"We have absolutely no interest and no willingness on the part of this administration to give them any economic aid at all," Clinton said.
"We are very serious about trying to make it clear to the North Koreans that their recent behaviour is absolutely unacceptable"
US secretary of state
"That money is in there in the event, which at this point seems implausible if not impossible, the North Koreans return to the six-party talks and begin to disable their nuclear capacity again."
On Wednesday, North Korea threatened to conduct new tests of nuclear weapons and long-range missiles.
It said the tests would take place unless the United Nations security council apologises for condemning its controversial rocket launch early last month.
North Korea said the April 5 launch placed an experimental communications satellite into orbit, but US military officials believe it was cover for a test of a long-range missile.
Following the UN condemnation, North Korea announced it was pulling out of the six-party denuclearisation talks, expelled international nuclear inspectors and declared that it would restart all its nuclear facilities.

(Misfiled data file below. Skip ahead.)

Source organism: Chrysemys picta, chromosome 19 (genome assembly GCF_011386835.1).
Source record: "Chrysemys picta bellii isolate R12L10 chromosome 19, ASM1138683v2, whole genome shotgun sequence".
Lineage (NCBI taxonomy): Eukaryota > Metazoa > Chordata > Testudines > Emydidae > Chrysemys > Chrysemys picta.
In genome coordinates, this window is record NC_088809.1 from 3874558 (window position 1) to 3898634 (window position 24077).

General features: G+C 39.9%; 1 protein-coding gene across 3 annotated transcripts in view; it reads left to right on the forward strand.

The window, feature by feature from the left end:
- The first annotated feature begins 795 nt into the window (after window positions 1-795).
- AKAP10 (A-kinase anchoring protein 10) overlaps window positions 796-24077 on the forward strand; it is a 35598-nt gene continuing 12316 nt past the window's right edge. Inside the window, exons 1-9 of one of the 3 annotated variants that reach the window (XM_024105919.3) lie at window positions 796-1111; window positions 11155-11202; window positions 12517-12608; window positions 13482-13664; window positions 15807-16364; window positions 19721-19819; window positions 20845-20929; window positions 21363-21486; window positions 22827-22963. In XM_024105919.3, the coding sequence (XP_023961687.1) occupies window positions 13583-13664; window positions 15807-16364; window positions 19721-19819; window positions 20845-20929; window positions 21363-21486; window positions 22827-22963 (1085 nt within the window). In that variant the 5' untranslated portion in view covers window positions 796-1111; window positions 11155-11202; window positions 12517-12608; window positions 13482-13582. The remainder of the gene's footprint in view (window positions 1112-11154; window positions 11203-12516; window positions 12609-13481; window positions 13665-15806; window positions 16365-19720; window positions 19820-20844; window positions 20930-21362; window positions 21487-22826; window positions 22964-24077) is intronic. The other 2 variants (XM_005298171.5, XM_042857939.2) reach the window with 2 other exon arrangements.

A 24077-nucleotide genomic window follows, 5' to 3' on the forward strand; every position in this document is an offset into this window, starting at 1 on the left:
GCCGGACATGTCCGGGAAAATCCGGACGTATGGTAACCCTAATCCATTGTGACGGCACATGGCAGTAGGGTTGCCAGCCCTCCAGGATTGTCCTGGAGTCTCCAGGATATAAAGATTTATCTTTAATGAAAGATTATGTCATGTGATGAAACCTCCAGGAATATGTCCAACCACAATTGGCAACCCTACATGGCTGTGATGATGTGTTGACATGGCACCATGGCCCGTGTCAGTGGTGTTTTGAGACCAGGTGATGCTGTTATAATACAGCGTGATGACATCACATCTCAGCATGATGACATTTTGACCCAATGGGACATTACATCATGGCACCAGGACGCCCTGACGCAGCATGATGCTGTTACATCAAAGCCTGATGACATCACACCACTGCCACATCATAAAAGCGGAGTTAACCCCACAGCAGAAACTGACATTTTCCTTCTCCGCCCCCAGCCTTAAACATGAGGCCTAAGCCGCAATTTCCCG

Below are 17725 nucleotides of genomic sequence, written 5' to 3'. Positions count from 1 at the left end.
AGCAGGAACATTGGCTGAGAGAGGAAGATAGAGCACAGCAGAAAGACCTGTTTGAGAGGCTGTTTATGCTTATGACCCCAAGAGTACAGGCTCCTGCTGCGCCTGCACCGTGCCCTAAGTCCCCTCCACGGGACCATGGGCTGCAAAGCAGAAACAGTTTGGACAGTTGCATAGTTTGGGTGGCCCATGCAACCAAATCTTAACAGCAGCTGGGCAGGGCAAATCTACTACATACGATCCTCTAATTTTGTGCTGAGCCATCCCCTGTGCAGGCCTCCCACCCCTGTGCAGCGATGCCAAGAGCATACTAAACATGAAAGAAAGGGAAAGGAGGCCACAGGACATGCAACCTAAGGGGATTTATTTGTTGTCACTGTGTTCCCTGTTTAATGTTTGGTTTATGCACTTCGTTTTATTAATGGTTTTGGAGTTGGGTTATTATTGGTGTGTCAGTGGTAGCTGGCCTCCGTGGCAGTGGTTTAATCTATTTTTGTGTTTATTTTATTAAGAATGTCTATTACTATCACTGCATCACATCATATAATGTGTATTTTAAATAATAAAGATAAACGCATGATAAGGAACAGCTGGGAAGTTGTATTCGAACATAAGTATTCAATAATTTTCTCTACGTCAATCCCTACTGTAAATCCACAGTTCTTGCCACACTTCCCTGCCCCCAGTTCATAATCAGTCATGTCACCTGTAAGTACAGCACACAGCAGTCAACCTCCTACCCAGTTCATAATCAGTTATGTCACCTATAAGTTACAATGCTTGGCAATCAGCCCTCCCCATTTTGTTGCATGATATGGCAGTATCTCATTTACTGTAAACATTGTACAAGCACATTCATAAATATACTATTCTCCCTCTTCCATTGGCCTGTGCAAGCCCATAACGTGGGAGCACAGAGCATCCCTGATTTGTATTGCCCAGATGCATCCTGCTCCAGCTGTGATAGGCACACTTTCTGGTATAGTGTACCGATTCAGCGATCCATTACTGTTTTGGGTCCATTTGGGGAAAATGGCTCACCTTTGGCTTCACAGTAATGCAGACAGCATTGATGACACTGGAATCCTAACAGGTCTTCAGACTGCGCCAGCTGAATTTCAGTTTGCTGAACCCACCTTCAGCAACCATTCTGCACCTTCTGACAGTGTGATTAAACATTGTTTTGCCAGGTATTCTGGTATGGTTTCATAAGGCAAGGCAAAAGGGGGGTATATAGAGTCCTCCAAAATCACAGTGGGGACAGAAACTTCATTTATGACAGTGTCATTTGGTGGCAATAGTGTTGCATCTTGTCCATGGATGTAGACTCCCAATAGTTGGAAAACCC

|North Korea has threatened to carry out more rocket launches and weapon tests [EPA]
Commenting on the North Korean moves, Clinton said the leadership in Pyongyang were "digging themselves into a deeper and deeper hole with the international community".
"We are very serious about trying to make it clear to the North Koreans that their recent behaviour is absolutely unacceptable."
In February 2007, North Korea agreed to end and dismantle its nuclear programmes in return for economic aid and diplomatic concessions.
But the deal faltered on disagreements over the standards by which North Korea would be judged to have fully declared all aspects of its weapons programme.
In December, the US suspended shipments of fuel aid to the North until it agreed to specific steps to verify its nuclear activities, which Pyongyang refused to do.